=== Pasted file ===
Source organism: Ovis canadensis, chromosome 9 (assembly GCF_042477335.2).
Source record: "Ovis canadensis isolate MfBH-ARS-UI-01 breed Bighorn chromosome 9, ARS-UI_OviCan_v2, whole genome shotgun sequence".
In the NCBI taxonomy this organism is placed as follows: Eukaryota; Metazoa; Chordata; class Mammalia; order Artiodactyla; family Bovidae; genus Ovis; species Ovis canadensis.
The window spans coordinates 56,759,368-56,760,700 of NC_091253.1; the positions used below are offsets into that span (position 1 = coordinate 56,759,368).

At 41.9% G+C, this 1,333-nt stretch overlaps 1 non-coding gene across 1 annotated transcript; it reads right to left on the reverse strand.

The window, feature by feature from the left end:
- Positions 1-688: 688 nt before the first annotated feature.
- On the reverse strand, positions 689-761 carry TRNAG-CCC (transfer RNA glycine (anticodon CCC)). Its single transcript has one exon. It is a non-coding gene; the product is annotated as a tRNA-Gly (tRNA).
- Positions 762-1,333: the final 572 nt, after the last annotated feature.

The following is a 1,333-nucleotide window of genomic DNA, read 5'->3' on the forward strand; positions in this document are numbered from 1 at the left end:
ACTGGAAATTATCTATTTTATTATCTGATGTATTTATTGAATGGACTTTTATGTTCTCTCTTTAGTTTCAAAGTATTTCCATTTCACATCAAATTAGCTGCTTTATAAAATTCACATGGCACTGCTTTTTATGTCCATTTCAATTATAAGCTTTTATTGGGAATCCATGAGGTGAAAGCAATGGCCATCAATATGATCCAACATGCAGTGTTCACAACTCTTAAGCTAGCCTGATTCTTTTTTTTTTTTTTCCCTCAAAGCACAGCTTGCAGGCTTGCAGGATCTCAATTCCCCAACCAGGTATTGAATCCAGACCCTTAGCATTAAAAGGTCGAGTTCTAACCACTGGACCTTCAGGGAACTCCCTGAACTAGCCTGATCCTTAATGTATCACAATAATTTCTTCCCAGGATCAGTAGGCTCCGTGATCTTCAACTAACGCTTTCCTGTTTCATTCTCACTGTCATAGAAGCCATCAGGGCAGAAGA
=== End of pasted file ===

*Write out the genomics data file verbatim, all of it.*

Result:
Source organism: Ovis canadensis, chromosome 9 (assembly GCF_042477335.2).
Source record: "Ovis canadensis isolate MfBH-ARS-UI-01 breed Bighorn chromosome 9, ARS-UI_OviCan_v2, whole genome shotgun sequence".
In the NCBI taxonomy this organism is placed as follows: Eukaryota; Metazoa; Chordata; class Mammalia; order Artiodactyla; family Bovidae; genus Ovis; species Ovis canadensis.
The window spans coordinates 56,759,368-56,760,700 of NC_091253.1; the positions used below are offsets into that span (position 1 = coordinate 56,759,368).

At 41.9% G+C, this 1,333-nt stretch overlaps 1 non-coding gene across 1 annotated transcript; it reads right to left on the reverse strand.

The window, feature by feature from the left end:
- Positions 1-688: 688 nt before the first annotated feature.
- On the reverse strand, positions 689-761 carry TRNAG-CCC (transfer RNA glycine (anticodon CCC)). Its single transcript has one exon. It is a non-coding gene; the product is annotated as a tRNA-Gly (tRNA).
- Positions 762-1,333: the final 572 nt, after the last annotated feature.

The following is a 1,333-nucleotide window of genomic DNA, read 5'->3' on the forward strand; positions in this document are numbered from 1 at the left end:
ACTGGAAATTATCTATTTTATTATCTGATGTATTTATTGAATGGACTTTTATGTTCTCTCTTTAGTTTCAAAGTATTTCCATTTCACATCAAATTAGCTGCTTTATAAAATTCACATGGCACTGCTTTTTATGTCCATTTCAATTATAAGCTTTTATTGGGAATCCATGAGGTGAAAGCAATGGCCATCAATATGATCCAACATGCAGTGTTCACAACTCTTAAGCTAGCCTGATTCTTTTTTTTTTTTTTCCCTCAAAGCACAGCTTGCAGGCTTGCAGGATCTCAATTCCCCAACCAGGTATTGAATCCAGACCCTTAGCATTAAAAGGTCGAGTTCTAACCACTGGACCTTCAGGGAACTCCCTGAACTAGCCTGATCCTTAATGTATCACAATAATTTCTTCCCAGGATCAGTAGGCTCCGTGATCTTCAACTAACGCTTTCCTGTTTCATTCTCACTGTCATAGAAGCCATCAGGGCAGAAGA